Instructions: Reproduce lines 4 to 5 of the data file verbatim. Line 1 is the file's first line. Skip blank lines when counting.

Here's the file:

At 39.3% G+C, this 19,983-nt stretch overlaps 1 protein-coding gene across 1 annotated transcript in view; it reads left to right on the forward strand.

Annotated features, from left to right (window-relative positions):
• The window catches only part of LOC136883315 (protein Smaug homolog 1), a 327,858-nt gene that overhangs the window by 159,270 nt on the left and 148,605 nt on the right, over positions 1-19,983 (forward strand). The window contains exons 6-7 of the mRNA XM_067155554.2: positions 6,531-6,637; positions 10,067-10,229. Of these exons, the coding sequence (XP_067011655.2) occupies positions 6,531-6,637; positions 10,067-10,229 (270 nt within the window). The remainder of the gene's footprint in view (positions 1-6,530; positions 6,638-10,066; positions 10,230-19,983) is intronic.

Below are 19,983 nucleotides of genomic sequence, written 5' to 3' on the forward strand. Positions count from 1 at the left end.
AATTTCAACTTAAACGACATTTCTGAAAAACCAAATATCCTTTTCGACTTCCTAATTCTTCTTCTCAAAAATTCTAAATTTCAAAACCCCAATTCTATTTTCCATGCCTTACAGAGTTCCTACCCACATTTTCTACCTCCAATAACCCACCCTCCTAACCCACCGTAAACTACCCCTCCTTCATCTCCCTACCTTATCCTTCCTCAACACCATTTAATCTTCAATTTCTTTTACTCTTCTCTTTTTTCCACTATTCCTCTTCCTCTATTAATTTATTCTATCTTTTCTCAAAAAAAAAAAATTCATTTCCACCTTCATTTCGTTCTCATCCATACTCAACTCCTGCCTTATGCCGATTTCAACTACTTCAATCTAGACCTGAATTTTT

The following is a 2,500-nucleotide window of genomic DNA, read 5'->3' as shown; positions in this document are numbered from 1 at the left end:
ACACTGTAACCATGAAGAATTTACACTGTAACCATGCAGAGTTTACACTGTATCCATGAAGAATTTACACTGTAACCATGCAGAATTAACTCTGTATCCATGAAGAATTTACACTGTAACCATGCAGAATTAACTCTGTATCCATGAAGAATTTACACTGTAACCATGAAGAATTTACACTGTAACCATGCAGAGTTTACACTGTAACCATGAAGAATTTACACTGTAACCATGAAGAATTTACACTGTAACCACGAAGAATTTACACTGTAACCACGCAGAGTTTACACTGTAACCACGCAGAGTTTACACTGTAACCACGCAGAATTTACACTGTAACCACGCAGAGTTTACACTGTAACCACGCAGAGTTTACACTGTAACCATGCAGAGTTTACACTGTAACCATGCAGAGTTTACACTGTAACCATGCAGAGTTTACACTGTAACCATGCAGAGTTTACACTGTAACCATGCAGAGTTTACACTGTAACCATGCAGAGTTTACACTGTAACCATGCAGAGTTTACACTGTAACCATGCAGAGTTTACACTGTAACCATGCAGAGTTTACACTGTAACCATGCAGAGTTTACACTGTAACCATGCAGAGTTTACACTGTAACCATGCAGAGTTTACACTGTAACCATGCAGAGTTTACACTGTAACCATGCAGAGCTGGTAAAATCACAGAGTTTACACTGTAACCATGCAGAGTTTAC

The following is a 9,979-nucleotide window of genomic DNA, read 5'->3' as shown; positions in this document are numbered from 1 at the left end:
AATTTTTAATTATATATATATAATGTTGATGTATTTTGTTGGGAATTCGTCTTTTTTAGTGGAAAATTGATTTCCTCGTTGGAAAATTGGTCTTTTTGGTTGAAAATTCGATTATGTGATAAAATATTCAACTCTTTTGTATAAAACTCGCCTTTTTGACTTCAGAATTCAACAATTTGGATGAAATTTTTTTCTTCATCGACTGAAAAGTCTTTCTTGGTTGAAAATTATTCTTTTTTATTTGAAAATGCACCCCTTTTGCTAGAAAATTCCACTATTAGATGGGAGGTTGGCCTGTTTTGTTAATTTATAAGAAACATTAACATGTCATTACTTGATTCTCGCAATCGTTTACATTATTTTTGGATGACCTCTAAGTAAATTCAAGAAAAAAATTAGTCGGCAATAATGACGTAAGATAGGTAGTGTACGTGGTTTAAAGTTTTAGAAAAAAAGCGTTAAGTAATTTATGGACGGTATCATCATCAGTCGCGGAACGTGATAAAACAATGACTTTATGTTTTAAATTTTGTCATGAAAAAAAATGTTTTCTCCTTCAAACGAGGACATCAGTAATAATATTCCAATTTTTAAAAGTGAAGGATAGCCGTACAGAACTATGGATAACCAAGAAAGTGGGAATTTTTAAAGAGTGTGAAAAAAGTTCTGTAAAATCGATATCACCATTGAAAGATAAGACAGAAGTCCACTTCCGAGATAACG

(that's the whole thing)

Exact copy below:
Below are 19,983 nucleotides of genomic sequence, written 5' to 3' on the forward strand. Positions count from 1 at the left end.
AATTTCAACTTAAACGACATTTCTGAAAAACCAAATATCCTTTTCGACTTCCTAATTCTTCTTCTCAAAAATTCTAAATTTCAAAACCCCAATTCTATTTTCCATGCCTTACAGAGTTCCTACCCACATTTTCTACCTCCAATAACCCACCCTCCTAACCCACCGTAAACTACCCCTCCTTCATCTCCCTACCTTATCCTTCCTCAACACCATTTAATCTTCAATTTCTTTTACTCTTCTCTTTTTTCCACTATTCCTCTTCCTCTATTAATTTATTCTATCTTTTCTCAAAAAAAAAAAATTCATTTCCACCTTCATTTCGTTCTCATCCATACTCAACTCCTGCCTTATGCCGATTTCAACTACTTCAATCTAGACCTGAATTTTT